Lady Gaga's Dog Walker Says He Was 'Bleeding Out' After Shooting but Worried About 'Best Way' to Save Dogs

Ryan Fischer suffered a collapsed lung on five different occasions following the Feb. 24 shooting

Lady Gaga’s dog walker
Ryan Fischer. Photo: Saint Rocque/ instagram

Ryan Fischer, the man who was shot and critically injured while walking Lady Gaga's French bulldogs, is speaking out on the fateful night that nearly cost him his life.

Fischer, 40, opened up to Rolling Stone about the Feb. 24 incident and the effect it's had on him as he continues to recover ahead of a healing road trip.

Fischer said he was fresh off a successful first date when he headed home that night, celebratory champagne bottle in hand, to walk Miss Asia, Gustav and Koji, three French bulldogs belonging to his client Lady Gaga.

Shortly after turning down a quiet residential street, two men hopped out of a white Nissan Altima yelling, "Give it up," he recalled.

RELATED VIDEO: Dog Walker Ryan Fischer Opens Up About Violent Robbery, Tells Lady Gaga 'Your Babies Are Back'

Though Fischer said Miss Asia escaped the scene into some bushes, Gustav and Koji were snatched, and Fischer himself was shot once in the chest before his attackers drove away.

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"My mind started working really quickly," he told Rolling Stone. "I really had to weigh my options – do I say who the dogs belong to? Because if I do, it adds more media attention."

Despite his injuries, Fischer told the outlet he could focus only on making sure that each of his next moves would ensure the best possible outcome: getting the pups home safely.

"I was bleeding out and that was the thought that was going through my head," he recalled. "'What's the best way to do this so the dogs can be found?'"

saint rocque
Ryan Fischer. saint rocque/instagram

As he was rushed to the hospital in an ambulance, Fischer said he tried to keep a sense of humor about the incident, even as his blood pressure dropped.

"I was totally aware and totally cracking jokes, like, 'That sounds bad,'" he told Rolling Stone. "When I'm in an absurd situation, I do better finding humor in it. And this has got to be the most absurd situation."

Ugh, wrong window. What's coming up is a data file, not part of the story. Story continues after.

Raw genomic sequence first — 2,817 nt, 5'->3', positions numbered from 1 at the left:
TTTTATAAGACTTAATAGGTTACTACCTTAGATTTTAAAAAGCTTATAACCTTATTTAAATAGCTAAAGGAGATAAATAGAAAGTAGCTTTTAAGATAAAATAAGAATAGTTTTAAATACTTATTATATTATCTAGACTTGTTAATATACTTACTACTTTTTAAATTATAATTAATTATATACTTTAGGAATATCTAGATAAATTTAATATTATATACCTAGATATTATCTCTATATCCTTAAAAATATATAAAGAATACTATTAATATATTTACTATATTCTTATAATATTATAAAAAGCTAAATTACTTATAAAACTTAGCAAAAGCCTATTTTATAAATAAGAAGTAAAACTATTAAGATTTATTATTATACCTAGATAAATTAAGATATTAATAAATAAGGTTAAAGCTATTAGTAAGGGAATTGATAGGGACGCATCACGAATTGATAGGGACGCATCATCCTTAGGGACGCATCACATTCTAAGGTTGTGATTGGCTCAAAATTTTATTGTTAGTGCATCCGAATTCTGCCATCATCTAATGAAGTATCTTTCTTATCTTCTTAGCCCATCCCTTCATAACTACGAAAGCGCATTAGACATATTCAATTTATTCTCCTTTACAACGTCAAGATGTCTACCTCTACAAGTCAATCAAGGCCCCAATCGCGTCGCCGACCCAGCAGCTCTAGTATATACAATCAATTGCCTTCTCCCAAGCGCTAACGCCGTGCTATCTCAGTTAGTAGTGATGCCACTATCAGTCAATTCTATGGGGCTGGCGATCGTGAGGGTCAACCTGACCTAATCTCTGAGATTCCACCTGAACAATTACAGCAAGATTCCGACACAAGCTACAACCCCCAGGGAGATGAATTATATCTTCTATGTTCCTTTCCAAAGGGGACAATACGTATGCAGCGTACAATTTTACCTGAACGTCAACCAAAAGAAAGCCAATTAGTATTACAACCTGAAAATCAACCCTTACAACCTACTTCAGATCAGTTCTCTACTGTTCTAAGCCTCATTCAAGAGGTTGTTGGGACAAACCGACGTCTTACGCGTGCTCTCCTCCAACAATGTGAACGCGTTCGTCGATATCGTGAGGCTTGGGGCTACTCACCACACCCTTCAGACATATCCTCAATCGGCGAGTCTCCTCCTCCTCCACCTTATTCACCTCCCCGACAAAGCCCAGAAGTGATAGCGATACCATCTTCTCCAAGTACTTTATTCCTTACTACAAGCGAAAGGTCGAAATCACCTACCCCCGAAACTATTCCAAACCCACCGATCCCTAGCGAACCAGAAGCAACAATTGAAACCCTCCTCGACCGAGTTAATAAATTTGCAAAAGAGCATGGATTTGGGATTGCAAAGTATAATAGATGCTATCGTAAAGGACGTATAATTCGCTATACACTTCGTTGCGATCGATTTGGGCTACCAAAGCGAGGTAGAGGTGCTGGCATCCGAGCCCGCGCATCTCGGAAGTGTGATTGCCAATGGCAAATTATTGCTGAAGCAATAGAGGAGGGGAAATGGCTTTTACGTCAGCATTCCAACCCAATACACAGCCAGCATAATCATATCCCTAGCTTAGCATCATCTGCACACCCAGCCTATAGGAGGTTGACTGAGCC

Gaga, 35, was publicly grateful to Fischer, and after the attack, released a statement in which she called him "forever a hero," and said that he'd "risked [his] life to fight for our family." Both Gustav and Koji were returned days after the incident.

Fischer said the star was privately supportive, too, offering up her home to him after he was discharged from the hospital, and sending a trauma therapist to work with him for multiple days at a time.

Lady Gaga is seen in Midtown on July 1, 2021 in New York City
Lady Gaga. Raymond Hall/GC Images

"They're my friends, and I love them and they're absolutely there for me," he told the outlet of his former employers, a group made of Gaga and her creative team called the Haus of Gaga. "I have nothing but gratitude for everything. It's just a weird situation just because of how it's evolved in the media. But I'm very grateful for my friendships."

Though Fischer was discharged from the hospital within a week of the attack, he was forced to return multiple times after his lung collapsed on five separate occasions. He eventually had to have more than a third of the organ removed, as doctors said the bullet had burned his lung and it was not healing properly, according to Rolling Stone.

As he continues to heal, Fischer is raising money to fund a road trip across the U.S. that he hopes to take in a 1991 Ford Falcon.

In a description on a GoFundMe page he set up earlier this month, Fischer explained that the trip is a quest "devoted to strengthening my emotional and mental health" by seeking out "retreat centers, trauma programs, queer healers, creatives and spiritual leaders."

Though several fans questioned his decision to crowdfund money, as they believed that Gaga should be supporting him, Fischer said that pointing fingers was not the point of his journey, and that it's "all love."

"Everyone thought that I was setting a blame on someone, when it was all love," he told Rolling Stone. "It's what happens in trauma — all your loved ones, all your family, everyone: you feel alone. You don't feel supported because this is your journey."

Police in Los Angeles arrested five suspects in connection with the incident in April.

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